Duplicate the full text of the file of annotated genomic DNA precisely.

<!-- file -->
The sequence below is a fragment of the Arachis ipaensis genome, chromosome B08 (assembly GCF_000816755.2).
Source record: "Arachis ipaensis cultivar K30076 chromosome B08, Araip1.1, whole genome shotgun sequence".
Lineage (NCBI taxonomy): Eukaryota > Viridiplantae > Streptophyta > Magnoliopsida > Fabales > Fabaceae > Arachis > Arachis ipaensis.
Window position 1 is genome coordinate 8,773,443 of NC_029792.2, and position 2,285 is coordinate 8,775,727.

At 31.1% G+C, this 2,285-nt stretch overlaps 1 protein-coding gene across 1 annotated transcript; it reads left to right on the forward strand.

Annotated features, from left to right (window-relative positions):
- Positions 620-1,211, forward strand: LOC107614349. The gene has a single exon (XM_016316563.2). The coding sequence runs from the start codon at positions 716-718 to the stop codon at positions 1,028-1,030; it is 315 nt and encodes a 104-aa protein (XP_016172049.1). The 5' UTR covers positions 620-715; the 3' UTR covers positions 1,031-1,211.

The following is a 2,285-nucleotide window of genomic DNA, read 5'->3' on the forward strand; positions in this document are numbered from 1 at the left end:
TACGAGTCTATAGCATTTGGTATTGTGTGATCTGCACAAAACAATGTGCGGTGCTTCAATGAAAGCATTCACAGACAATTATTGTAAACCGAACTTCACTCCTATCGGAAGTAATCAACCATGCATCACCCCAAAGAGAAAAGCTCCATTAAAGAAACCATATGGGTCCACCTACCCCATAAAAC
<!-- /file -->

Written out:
The sequence below is a fragment of the Arachis ipaensis genome, chromosome B08 (assembly GCF_000816755.2).
Source record: "Arachis ipaensis cultivar K30076 chromosome B08, Araip1.1, whole genome shotgun sequence".
Lineage (NCBI taxonomy): Eukaryota > Viridiplantae > Streptophyta > Magnoliopsida > Fabales > Fabaceae > Arachis > Arachis ipaensis.
Window position 1 is genome coordinate 8,773,443 of NC_029792.2, and position 2,285 is coordinate 8,775,727.

At 31.1% G+C, this 2,285-nt stretch overlaps 1 protein-coding gene across 1 annotated transcript; it reads left to right on the forward strand.

Annotated features, from left to right (window-relative positions):
- Positions 620-1,211, forward strand: LOC107614349. The gene has a single exon (XM_016316563.2). The coding sequence runs from the start codon at positions 716-718 to the stop codon at positions 1,028-1,030; it is 315 nt and encodes a 104-aa protein (XP_016172049.1). The 5' UTR covers positions 620-715; the 3' UTR covers positions 1,031-1,211.

The following is a 2,285-nucleotide window of genomic DNA, read 5'->3' on the forward strand; positions in this document are numbered from 1 at the left end:
TACGAGTCTATAGCATTTGGTATTGTGTGATCTGCACAAAACAATGTGCGGTGCTTCAATGAAAGCATTCACAGACAATTATTGTAAACCGAACTTCACTCCTATCGGAAGTAATCAACCATGCATCACCCCAAAGAGAAAAGCTCCATTAAAGAAACCATATGGGTCCACCTACCCCATAAAAC